May 9, 2021
Back several years ago when I started learning how to play the banjo, I remember the hardest part was learning the basics. See, there was this music teacher who had graciously put up a series of videos on YouTube for anyone to watch so they could learn how to play, and I used those. And what made it so hard wasn’t the technical parts—where to put my fingers, or how to hold the banjo, or how to structure a chord—no, it was his basic instruction: “practice this one lesson for a week before you go on to the next lesson.” So I did what he said, and I practiced my bum-ditty strumming for a whole week before I even touched the fret board. Y’all, I’m not patient so that was pretty hard.
That’s the thing about practice, though. You don’t pick up a football and immediately run a complex play. You don’t put on your dancing shoes and immediately run a masterful routine. You don’t play a tuning note and immediately start singing a complex harmony line. You practice first. You do the basics, repeating them over and over, putting together the building blocks until you get really good at it, and then you can do the harder stuff. And it’s the same with love: you don’t go out into the world and immediately love all people like Jesus loves them. That’s what we’re doing when we get together as Christians, is practicing how to love.
Jesus is talking to his disciples in today’s gospel reading, and he talks about how they (and we) are to abide in his love. We don’t use the word “abide” very much outside of the church, but what he means is that we spend time with his love. We get together to give and receive his love. We do things like pray for each other and worship together, and sit with new people at coffee hour to learn who they are, and put packages together to feed the farmers in Jesus’ name, and tend the graves of people we don’t know, and listen to each other’s stories and joys and heartbreaks and hopes, and learn to live with each other. We practice his love. That means we don’t just read about it. Jesus’ love isn’t theoretical—as Gustavo Gutierrez said, “You say you love the poor. What are their names?” You can be the most biblically literate human being on earth, knowing every verse from Genesis to Revelation, but it won’t make a lick of difference if you’ve never practiced the love Jesus shows us.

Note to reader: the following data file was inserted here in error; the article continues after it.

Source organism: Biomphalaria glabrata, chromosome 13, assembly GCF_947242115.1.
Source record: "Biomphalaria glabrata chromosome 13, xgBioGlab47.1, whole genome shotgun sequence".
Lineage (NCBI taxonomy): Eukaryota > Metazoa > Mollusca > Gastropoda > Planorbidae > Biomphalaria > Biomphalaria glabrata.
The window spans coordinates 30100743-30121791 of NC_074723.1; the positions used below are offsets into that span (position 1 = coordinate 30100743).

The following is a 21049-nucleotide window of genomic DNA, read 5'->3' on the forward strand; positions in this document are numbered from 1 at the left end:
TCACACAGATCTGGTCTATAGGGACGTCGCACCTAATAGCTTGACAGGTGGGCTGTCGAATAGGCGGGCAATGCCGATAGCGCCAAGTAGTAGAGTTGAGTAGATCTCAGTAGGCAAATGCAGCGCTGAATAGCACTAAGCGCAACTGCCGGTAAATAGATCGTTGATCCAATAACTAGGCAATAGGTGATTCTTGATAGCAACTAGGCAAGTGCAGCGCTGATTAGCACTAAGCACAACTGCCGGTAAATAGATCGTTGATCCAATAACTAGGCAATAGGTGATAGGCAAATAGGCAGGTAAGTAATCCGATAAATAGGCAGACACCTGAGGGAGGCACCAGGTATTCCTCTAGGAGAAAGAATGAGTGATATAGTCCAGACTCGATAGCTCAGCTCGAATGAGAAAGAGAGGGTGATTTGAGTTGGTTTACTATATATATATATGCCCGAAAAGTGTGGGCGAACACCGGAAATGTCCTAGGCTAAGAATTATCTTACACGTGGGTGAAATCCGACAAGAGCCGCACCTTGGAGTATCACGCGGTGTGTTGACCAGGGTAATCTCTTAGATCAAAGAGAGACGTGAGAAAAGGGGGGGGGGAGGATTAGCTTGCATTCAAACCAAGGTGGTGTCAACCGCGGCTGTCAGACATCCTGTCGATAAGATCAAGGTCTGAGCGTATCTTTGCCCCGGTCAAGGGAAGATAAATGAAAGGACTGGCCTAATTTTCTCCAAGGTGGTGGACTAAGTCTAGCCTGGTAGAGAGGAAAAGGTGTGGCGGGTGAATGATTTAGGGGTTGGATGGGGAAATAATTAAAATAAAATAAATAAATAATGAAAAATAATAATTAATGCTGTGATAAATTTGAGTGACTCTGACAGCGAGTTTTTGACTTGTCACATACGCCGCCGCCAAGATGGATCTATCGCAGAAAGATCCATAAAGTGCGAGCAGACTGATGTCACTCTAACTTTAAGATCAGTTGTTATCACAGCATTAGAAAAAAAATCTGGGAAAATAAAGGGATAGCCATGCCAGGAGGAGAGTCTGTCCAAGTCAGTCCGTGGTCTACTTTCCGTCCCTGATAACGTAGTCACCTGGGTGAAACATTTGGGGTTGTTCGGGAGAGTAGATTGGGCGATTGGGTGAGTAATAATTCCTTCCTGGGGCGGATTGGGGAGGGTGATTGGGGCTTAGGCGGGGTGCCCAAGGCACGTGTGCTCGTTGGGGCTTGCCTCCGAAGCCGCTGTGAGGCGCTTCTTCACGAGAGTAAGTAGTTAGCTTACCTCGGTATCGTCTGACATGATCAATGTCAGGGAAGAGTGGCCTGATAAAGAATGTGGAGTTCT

So what does that love look like? What is this love that Jesus shows us? Well, this reading is during the last night of Jesus’ earthly ministry, when he’s gathered with his disciples in the upper room. Just a few chapters ago, Jesus had taken off his outer robe, pulled up a water basin, and washed their feet like a slave. The Word made flesh showed us that God chooses to serve, and that is the shape of this love. Jesus washed their feet, even of the one who betrayed him and the one who denied him. And then he broke bread with them, and ate with them. And he told them some hard truths, the cruel reality of the world. And he comforted them with promises to be with them.
But he didn’t stop there with modelling the kind of self-giving love we’re called to imitate. He said, “just as I have loved you, you also ought to love one another.” He’s pointing directly at the cross. Love looks like serving, even to death, for the sake of others. We don’t usually have to face such an intimidating prospect—literally dying as an act of love for someone else—but what about figuratively dying? What are the things that stand in the way of loving your neighbor? What are the roadblocks that you need to practice moving out of the way so you can love better?